- DNS: SageLine50v18_Whitehead
 - Data Path: P:\Accounts\Sage Data\Company.000\ACCDATA (path to Sage account data)

I then amended my connection string to:

This worked but is not ideal as I've used a User DNS and therefore I've had to set these up on all workstations that will be using the application (only 3 workstations fortunately).  

Obviously the ideal solution is to use the System DNS.  For future reference and for the benefit of others with a similar problem, any ideas why I couldn't connect using the System DNS generated by Sage's :\ODBC Install\setup.exe (Error No 3146  'ODBC -- call failed').

Would recreating the System DNS using the applet in the SYSWOW64 directory fix this do you think?   I assume in this case that 'applet' refers to c:\windows\sysWOW64\odbcad32.exe.
LVL 85
ID: 38299783
I've always had better luck building the connections directly in Access, and not by using the external applets. Access always builds the one that it needs, and always sets the params and such correctly.

If you're running 32-bit Office, you must use the applet in the SysWOW64 directory. Using the other will result in a 64-bit DSN, which 32-bit Office can't use.

Author Comment

by:Oliver Wastell
ID: 38300218
Hi LSMConsulting,
I'm currently using the following to establish the connection with Sage when the application starts up so that the user doesn't get prompted for Sage login details whilst using the database.  

    Dim td As DAO.TableDef
    Dim db As DAO.Database
    Dim strConnection As String
    strConnection = "ODBC;dsn=SageLine50v18_Whitehead;uid=MANAGER;pwd=;"
    Set db = CurrentDb()
    Set td = db.TableDefs("COMPANY")
    With td
        .Connect = strConnection
    End With
    Set td = Nothing
    Set db = Nothing

Are you suggesting that I can also build the DSN from Access?  If so how would I do that?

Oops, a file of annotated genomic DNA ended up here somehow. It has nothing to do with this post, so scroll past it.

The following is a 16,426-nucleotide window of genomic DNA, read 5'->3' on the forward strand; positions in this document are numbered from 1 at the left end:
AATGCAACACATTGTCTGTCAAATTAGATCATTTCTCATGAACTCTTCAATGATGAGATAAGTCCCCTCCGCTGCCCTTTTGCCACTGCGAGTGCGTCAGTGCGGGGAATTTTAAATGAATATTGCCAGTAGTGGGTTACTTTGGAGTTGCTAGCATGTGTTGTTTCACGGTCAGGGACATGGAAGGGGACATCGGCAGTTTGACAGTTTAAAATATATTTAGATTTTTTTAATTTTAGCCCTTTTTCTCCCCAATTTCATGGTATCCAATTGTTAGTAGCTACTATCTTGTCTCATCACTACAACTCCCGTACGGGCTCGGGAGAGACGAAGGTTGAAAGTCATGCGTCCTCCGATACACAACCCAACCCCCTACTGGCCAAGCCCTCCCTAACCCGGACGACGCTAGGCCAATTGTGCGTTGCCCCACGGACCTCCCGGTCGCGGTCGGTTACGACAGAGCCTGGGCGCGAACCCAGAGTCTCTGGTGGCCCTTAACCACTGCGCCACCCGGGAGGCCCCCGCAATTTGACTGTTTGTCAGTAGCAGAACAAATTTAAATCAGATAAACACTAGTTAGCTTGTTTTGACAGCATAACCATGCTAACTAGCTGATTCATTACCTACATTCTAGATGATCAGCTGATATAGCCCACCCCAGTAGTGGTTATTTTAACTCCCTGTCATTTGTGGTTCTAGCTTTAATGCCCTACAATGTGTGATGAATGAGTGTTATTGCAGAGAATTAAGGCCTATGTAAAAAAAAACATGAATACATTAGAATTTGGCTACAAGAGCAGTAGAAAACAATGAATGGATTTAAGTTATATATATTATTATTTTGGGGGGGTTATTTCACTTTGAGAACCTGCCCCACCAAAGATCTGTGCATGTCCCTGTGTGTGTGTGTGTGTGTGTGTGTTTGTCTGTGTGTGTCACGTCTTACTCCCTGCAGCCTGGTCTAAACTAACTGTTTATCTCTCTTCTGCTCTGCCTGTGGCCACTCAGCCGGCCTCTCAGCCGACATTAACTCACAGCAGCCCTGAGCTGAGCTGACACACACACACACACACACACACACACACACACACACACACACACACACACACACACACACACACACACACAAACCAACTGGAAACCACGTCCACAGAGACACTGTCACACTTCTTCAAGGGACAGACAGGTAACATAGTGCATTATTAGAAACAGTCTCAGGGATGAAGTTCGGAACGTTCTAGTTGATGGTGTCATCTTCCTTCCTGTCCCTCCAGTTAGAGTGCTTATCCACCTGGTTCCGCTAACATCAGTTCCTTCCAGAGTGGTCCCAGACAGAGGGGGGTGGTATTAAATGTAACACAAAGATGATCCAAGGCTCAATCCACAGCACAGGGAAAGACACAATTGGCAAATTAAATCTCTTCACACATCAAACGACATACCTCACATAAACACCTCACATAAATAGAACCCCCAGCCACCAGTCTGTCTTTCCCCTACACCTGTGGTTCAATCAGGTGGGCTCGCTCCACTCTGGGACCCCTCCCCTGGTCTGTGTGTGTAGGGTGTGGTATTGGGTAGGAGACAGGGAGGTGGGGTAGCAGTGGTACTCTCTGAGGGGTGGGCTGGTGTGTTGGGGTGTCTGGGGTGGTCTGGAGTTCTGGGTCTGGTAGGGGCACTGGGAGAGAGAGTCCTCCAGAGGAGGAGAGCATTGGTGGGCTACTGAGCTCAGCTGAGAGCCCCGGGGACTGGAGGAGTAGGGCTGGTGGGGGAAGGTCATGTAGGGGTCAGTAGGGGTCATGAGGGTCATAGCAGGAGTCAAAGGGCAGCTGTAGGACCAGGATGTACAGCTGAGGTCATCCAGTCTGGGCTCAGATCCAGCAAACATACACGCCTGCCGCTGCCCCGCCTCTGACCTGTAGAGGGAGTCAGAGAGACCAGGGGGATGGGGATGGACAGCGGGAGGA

LVL 85

Accepted Solution

Scott McDaniel (Microsoft Access MVP - EE MVE ) earned 1000 total points
ID: 38302168
You can just use DSNLess connections instead of building a DSN:


Author Closing Comment

by:Oliver Wastell
ID: 38302288
Thanks Guys, all your posts were very helpful and relevant to my problem.  I'm now a lot wiser on the ODBC front!

Featured Post

NEW Veeam Agent for Microsoft Windows

Backup and recover physical and cloud-based servers and workstations, as well as endpoint devices that belong to remote users. Avoid downtime and data loss quickly and easily for Windows-based physical or public cloud-based workloads!

Question has a verified solution.

If you are experiencing a similar issue, please ask a related question

Access developers frequently have requirements to interact with Excel (import from or output to) in their applications.  You might be able to accomplish this with the TransferSpreadsheet and OutputTo methods, but in this series of articles I will di…
This article describes a method of delivering Word templates for use in merging Access data to Word documents, that requires no computer knowledge on the part of the recipient -- the templates are saved in table fields, and are extracted and install…
In Microsoft Access, learn different ways of passing a string value within a string argument. Also learn what a “Type Mis-match” error is about.
With Microsoft Access, learn how to start a database in different ways and produce different start-up actions allowing you to use a single database to perform multiple tasks. Specify a start-up form through options: Specify an Autoexec macro: Us…
Suggested Courses

839 members asked questions and received personalized solutions in the past 7 days.

Join the community of 500,000 technology professionals and ask your questions.

Join & Ask a Question